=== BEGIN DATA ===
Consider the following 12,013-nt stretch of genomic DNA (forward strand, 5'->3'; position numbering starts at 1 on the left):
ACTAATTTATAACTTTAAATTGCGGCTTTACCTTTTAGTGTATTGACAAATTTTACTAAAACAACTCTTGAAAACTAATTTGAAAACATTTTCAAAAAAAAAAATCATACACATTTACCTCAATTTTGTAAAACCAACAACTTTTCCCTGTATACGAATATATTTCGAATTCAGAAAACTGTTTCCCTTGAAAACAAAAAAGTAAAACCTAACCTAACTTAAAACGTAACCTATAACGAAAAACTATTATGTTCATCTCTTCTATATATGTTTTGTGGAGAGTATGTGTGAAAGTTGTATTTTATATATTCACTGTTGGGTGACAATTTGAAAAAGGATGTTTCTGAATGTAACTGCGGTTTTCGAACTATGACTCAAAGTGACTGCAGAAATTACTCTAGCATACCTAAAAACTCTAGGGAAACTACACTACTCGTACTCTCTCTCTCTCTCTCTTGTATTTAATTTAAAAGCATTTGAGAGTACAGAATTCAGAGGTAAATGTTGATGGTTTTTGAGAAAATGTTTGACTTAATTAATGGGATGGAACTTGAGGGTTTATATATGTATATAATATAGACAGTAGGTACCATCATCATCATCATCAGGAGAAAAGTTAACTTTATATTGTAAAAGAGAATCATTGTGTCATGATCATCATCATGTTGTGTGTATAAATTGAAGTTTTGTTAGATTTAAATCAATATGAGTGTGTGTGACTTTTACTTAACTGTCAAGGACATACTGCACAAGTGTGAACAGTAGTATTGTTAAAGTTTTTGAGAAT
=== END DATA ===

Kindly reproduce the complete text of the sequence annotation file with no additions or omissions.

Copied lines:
Consider the following 12,013-nt stretch of genomic DNA (forward strand, 5'->3'; position numbering starts at 1 on the left):
ACTAATTTATAACTTTAAATTGCGGCTTTACCTTTTAGTGTATTGACAAATTTTACTAAAACAACTCTTGAAAACTAATTTGAAAACATTTTCAAAAAAAAAAATCATACACATTTACCTCAATTTTGTAAAACCAACAACTTTTCCCTGTATACGAATATATTTCGAATTCAGAAAACTGTTTCCCTTGAAAACAAAAAAGTAAAACCTAACCTAACTTAAAACGTAACCTATAACGAAAAACTATTATGTTCATCTCTTCTATATATGTTTTGTGGAGAGTATGTGTGAAAGTTGTATTTTATATATTCACTGTTGGGTGACAATTTGAAAAAGGATGTTTCTGAATGTAACTGCGGTTTTCGAACTATGACTCAAAGTGACTGCAGAAATTACTCTAGCATACCTAAAAACTCTAGGGAAACTACACTACTCGTACTCTCTCTCTCTCTCTCTTGTATTTAATTTAAAAGCATTTGAGAGTACAGAATTCAGAGGTAAATGTTGATGGTTTTTGAGAAAATGTTTGACTTAATTAATGGGATGGAACTTGAGGGTTTATATATGTATATAATATAGACAGTAGGTACCATCATCATCATCATCAGGAGAAAAGTTAACTTTATATTGTAAAAGAGAATCATTGTGTCATGATCATCATCATGTTGTGTGTATAAATTGAAGTTTTGTTAGATTTAAATCAATATGAGTGTGTGTGACTTTTACTTAACTGTCAAGGACATACTGCACAAGTGTGAACAGTAGTATTGTTAAAGTTTTTGAGAAT